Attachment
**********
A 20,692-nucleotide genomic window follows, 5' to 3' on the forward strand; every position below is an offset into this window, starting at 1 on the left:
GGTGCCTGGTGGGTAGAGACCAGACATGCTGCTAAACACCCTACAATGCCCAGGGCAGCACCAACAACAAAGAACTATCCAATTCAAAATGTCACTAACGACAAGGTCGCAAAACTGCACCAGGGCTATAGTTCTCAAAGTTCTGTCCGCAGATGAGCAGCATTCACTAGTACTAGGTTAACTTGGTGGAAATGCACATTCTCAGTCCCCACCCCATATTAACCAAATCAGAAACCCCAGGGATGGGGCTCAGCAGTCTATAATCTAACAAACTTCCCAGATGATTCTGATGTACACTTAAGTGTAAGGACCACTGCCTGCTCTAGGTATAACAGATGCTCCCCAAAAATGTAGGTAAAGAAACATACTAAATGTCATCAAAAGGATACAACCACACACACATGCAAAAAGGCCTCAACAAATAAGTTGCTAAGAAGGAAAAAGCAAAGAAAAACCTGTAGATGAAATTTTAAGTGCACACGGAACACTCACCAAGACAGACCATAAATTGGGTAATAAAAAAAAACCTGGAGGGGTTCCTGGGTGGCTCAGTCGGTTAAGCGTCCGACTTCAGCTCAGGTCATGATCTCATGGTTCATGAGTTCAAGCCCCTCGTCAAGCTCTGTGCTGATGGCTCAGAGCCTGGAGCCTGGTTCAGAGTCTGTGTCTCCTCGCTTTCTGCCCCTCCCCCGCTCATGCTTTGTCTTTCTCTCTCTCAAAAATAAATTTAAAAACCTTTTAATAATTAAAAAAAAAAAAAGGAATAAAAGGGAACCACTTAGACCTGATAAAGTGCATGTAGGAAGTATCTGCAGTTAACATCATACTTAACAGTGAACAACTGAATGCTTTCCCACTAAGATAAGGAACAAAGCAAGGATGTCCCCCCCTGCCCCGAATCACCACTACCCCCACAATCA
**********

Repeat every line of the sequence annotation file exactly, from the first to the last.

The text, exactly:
A 20,692-nucleotide genomic window follows, 5' to 3' on the forward strand; every position below is an offset into this window, starting at 1 on the left:
GGTGCCTGGTGGGTAGAGACCAGACATGCTGCTAAACACCCTACAATGCCCAGGGCAGCACCAACAACAAAGAACTATCCAATTCAAAATGTCACTAACGACAAGGTCGCAAAACTGCACCAGGGCTATAGTTCTCAAAGTTCTGTCCGCAGATGAGCAGCATTCACTAGTACTAGGTTAACTTGGTGGAAATGCACATTCTCAGTCCCCACCCCATATTAACCAAATCAGAAACCCCAGGGATGGGGCTCAGCAGTCTATAATCTAACAAACTTCCCAGATGATTCTGATGTACACTTAAGTGTAAGGACCACTGCCTGCTCTAGGTATAACAGATGCTCCCCAAAAATGTAGGTAAAGAAACATACTAAATGTCATCAAAAGGATACAACCACACACACATGCAAAAAGGCCTCAACAAATAAGTTGCTAAGAAGGAAAAAGCAAAGAAAAACCTGTAGATGAAATTTTAAGTGCACACGGAACACTCACCAAGACAGACCATAAATTGGGTAATAAAAAAAAACCTGGAGGGGTTCCTGGGTGGCTCAGTCGGTTAAGCGTCCGACTTCAGCTCAGGTCATGATCTCATGGTTCATGAGTTCAAGCCCCTCGTCAAGCTCTGTGCTGATGGCTCAGAGCCTGGAGCCTGGTTCAGAGTCTGTGTCTCCTCGCTTTCTGCCCCTCCCCCGCTCATGCTTTGTCTTTCTCTCTCTCAAAAATAAATTTAAAAACCTTTTAATAATTAAAAAAAAAAAAAGGAATAAAAGGGAACCACTTAGACCTGATAAAGTGCATGTAGGAAGTATCTGCAGTTAACATCATACTTAACAGTGAACAACTGAATGCTTTCCCACTAAGATAAGGAACAAAGCAAGGATGTCCCCCCCTGCCCCGAATCACCACTACCCCCACAATCA